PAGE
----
This is far less likely when very larger numbers of different services are outsourced at once.  The decision maker is unlikely to be a specialist.  Bad bids will get through.

What are the Options for South Oxfordshire Local Plan Fiasco?

Lead members for planning votes against own local plan, gets sacked, threat f ni confidence in Council leader – who then resigns.  Back to Cabinet for alternative option,

Oxford Mail

A CRITICAL part of a council’s housing plan faces being axed – again – because of concerns over its viability.

South Oxfordshire District Council has earmarked Chalgrove Airfield as somewhere it wants to build 3,000 homes, despite strong public opposition.

Its cabinet decided last week that it was content to keep the site in its local plan.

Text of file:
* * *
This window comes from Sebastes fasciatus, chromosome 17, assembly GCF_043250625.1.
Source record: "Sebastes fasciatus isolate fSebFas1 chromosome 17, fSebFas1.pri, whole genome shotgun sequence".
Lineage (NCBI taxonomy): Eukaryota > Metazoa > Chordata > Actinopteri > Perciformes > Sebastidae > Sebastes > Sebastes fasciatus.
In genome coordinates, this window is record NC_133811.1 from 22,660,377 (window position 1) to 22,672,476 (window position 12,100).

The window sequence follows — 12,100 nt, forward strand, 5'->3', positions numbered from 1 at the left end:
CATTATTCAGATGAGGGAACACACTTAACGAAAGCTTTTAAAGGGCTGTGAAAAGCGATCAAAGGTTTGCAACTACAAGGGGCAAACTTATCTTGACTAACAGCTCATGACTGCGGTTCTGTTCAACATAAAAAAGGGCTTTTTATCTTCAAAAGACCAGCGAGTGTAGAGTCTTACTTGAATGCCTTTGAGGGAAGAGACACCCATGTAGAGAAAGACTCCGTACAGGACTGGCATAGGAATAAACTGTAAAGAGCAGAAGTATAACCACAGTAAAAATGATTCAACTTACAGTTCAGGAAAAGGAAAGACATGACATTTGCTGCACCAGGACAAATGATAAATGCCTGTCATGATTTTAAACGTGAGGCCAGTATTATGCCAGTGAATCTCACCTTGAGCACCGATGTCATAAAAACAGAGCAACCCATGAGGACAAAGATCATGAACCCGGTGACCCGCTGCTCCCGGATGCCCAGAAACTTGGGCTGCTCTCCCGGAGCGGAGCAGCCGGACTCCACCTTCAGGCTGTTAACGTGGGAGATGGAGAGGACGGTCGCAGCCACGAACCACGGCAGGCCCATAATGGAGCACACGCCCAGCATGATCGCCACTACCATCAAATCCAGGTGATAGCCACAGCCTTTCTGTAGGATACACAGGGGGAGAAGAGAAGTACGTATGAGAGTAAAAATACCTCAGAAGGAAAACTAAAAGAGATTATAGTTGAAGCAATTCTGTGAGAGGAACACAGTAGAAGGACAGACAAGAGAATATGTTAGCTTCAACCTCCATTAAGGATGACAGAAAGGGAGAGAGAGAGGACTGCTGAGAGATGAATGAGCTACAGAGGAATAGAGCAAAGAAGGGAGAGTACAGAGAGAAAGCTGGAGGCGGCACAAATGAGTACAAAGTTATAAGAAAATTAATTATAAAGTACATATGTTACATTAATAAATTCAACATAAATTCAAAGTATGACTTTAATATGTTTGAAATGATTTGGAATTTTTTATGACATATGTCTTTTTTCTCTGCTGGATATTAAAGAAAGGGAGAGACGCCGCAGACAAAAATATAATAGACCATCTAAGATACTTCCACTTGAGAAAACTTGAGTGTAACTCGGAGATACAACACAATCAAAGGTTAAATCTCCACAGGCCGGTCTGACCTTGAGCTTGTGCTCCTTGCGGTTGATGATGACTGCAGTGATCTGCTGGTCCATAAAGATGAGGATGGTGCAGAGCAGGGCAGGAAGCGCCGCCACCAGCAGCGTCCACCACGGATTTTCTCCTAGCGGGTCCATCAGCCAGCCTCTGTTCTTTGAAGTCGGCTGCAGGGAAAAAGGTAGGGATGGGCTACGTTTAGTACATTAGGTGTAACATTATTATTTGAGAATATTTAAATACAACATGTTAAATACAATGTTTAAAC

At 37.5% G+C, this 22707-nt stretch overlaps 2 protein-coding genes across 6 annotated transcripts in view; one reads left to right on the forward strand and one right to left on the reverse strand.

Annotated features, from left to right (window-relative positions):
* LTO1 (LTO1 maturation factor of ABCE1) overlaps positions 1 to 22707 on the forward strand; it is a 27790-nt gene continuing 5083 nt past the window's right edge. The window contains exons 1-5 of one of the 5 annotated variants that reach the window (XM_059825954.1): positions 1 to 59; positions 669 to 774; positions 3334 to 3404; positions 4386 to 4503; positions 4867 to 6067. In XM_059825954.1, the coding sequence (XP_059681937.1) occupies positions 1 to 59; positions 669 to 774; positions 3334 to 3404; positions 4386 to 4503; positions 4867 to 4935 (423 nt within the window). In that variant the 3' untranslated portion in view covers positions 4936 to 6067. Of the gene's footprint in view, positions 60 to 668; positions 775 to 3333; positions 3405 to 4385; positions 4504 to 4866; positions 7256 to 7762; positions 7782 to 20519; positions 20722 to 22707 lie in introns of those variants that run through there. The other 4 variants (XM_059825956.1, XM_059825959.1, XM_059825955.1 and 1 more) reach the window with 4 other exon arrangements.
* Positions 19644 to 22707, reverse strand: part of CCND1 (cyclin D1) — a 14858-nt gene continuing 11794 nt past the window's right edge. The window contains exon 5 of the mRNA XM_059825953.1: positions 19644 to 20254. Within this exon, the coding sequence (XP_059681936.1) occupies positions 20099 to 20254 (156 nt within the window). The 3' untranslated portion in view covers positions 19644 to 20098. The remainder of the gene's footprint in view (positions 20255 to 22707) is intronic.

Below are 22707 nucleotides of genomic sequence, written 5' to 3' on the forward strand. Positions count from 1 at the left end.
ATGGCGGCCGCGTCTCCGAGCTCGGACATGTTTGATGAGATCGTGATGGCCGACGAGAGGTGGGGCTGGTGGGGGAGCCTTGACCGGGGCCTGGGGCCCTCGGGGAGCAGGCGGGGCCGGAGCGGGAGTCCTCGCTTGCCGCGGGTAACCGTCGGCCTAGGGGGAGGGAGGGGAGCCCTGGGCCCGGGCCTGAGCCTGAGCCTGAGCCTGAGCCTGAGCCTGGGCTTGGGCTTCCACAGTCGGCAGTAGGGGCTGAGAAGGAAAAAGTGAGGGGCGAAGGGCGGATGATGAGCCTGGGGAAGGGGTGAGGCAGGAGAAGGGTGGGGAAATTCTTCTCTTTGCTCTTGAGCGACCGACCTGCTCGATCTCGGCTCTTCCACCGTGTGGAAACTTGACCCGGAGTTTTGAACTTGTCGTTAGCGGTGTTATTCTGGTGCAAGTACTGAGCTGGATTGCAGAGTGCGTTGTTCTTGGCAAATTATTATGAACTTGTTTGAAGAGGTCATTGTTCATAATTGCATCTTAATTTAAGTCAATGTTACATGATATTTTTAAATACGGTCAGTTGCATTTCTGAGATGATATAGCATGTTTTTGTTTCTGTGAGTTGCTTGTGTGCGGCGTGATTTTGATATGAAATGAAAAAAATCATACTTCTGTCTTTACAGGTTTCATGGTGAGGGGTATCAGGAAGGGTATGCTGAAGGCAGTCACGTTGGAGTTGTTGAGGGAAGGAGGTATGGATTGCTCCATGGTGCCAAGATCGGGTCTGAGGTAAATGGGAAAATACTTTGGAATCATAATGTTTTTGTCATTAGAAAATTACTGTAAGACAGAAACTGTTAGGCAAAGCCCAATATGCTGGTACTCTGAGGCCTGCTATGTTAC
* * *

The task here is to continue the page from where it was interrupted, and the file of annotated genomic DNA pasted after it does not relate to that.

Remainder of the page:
But on Tuesday the council rejected the current local plan and told the cabinet to go back and choose one of two options.

Either the cabinet can suggest the council looks to find an alternative site and scrap building on Chalgrove Airfield entirely or use that new site as a backup if Chalgrove is turned down in an independent inspection.

The local plan outlines where the council wants to build homes until 2033.

Council leader John Cotton, who resigned as the leader of the council’s Conservative group earlier this month, said although keeping the plan as it was would be a ‘risk’, it would be better to ‘crack on’ than to delay its submission.

After his proposal was rejected, he wrote on Twitter that he was ‘deeply disappointed’ that the council had ‘rejected submitting the plan that we had previously concluded was best.’

It is understood that other Oxfordshire councils worried that there was a ‘50/50 chance’ of SODC’s local plan failing had it been submitted as it stood earlier this week.

The airfield is owned by Government agency Homes England.

It has told the tenants, ejector seat manufacturer Martin-Baker, that it wants to take some of the land for building.